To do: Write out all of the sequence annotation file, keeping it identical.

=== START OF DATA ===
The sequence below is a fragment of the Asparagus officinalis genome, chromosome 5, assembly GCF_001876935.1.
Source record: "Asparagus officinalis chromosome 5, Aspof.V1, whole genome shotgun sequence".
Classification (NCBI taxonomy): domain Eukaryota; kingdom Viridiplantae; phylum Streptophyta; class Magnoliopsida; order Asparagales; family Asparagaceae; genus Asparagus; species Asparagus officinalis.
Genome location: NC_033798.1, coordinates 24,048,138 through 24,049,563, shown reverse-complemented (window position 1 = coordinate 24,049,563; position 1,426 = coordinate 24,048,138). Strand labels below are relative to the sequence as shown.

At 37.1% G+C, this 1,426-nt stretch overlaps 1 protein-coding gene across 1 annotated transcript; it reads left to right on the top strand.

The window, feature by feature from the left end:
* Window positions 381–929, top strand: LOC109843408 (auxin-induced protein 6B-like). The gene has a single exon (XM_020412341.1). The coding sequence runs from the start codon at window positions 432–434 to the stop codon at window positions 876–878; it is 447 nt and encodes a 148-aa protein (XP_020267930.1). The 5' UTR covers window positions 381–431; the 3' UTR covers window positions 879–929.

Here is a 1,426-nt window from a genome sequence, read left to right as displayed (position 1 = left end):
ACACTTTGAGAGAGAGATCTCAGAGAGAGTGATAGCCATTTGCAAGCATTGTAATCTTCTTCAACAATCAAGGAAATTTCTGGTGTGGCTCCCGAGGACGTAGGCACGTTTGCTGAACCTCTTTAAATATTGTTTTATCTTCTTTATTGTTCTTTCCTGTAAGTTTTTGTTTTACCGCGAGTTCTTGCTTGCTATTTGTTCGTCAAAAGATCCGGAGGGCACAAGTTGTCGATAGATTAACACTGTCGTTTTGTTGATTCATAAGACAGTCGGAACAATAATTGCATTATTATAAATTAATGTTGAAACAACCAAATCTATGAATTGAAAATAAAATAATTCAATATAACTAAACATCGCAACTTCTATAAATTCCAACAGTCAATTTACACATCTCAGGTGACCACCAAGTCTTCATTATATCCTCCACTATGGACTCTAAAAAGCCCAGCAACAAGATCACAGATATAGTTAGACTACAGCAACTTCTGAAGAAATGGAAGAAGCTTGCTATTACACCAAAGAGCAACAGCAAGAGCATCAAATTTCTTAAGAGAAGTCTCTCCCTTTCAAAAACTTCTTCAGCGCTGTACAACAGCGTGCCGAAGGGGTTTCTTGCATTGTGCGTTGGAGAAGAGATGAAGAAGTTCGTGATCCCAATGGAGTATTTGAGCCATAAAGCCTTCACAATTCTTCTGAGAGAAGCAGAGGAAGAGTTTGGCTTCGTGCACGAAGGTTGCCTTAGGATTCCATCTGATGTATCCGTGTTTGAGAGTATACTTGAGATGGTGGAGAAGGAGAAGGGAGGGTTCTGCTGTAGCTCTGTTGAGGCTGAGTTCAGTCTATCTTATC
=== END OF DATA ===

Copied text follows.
The sequence below is a fragment of the Asparagus officinalis genome, chromosome 5, assembly GCF_001876935.1.
Source record: "Asparagus officinalis chromosome 5, Aspof.V1, whole genome shotgun sequence".
Classification (NCBI taxonomy): domain Eukaryota; kingdom Viridiplantae; phylum Streptophyta; class Magnoliopsida; order Asparagales; family Asparagaceae; genus Asparagus; species Asparagus officinalis.
Genome location: NC_033798.1, coordinates 24,048,138 through 24,049,563, shown reverse-complemented (window position 1 = coordinate 24,049,563; position 1,426 = coordinate 24,048,138). Strand labels below are relative to the sequence as shown.

At 37.1% G+C, this 1,426-nt stretch overlaps 1 protein-coding gene across 1 annotated transcript; it reads left to right on the top strand.

The window, feature by feature from the left end:
* Window positions 381–929, top strand: LOC109843408 (auxin-induced protein 6B-like). The gene has a single exon (XM_020412341.1). The coding sequence runs from the start codon at window positions 432–434 to the stop codon at window positions 876–878; it is 447 nt and encodes a 148-aa protein (XP_020267930.1). The 5' UTR covers window positions 381–431; the 3' UTR covers window positions 879–929.

Here is a 1,426-nt window from a genome sequence, read left to right as displayed (position 1 = left end):
ACACTTTGAGAGAGAGATCTCAGAGAGAGTGATAGCCATTTGCAAGCATTGTAATCTTCTTCAACAATCAAGGAAATTTCTGGTGTGGCTCCCGAGGACGTAGGCACGTTTGCTGAACCTCTTTAAATATTGTTTTATCTTCTTTATTGTTCTTTCCTGTAAGTTTTTGTTTTACCGCGAGTTCTTGCTTGCTATTTGTTCGTCAAAAGATCCGGAGGGCACAAGTTGTCGATAGATTAACACTGTCGTTTTGTTGATTCATAAGACAGTCGGAACAATAATTGCATTATTATAAATTAATGTTGAAACAACCAAATCTATGAATTGAAAATAAAATAATTCAATATAACTAAACATCGCAACTTCTATAAATTCCAACAGTCAATTTACACATCTCAGGTGACCACCAAGTCTTCATTATATCCTCCACTATGGACTCTAAAAAGCCCAGCAACAAGATCACAGATATAGTTAGACTACAGCAACTTCTGAAGAAATGGAAGAAGCTTGCTATTACACCAAAGAGCAACAGCAAGAGCATCAAATTTCTTAAGAGAAGTCTCTCCCTTTCAAAAACTTCTTCAGCGCTGTACAACAGCGTGCCGAAGGGGTTTCTTGCATTGTGCGTTGGAGAAGAGATGAAGAAGTTCGTGATCCCAATGGAGTATTTGAGCCATAAAGCCTTCACAATTCTTCTGAGAGAAGCAGAGGAAGAGTTTGGCTTCGTGCACGAAGGTTGCCTTAGGATTCCATCTGATGTATCCGTGTTTGAGAGTATACTTGAGATGGTGGAGAAGGAGAAGGGAGGGTTCTGCTGTAGCTCTGTTGAGGCTGAGTTCAGTCTATCTTATC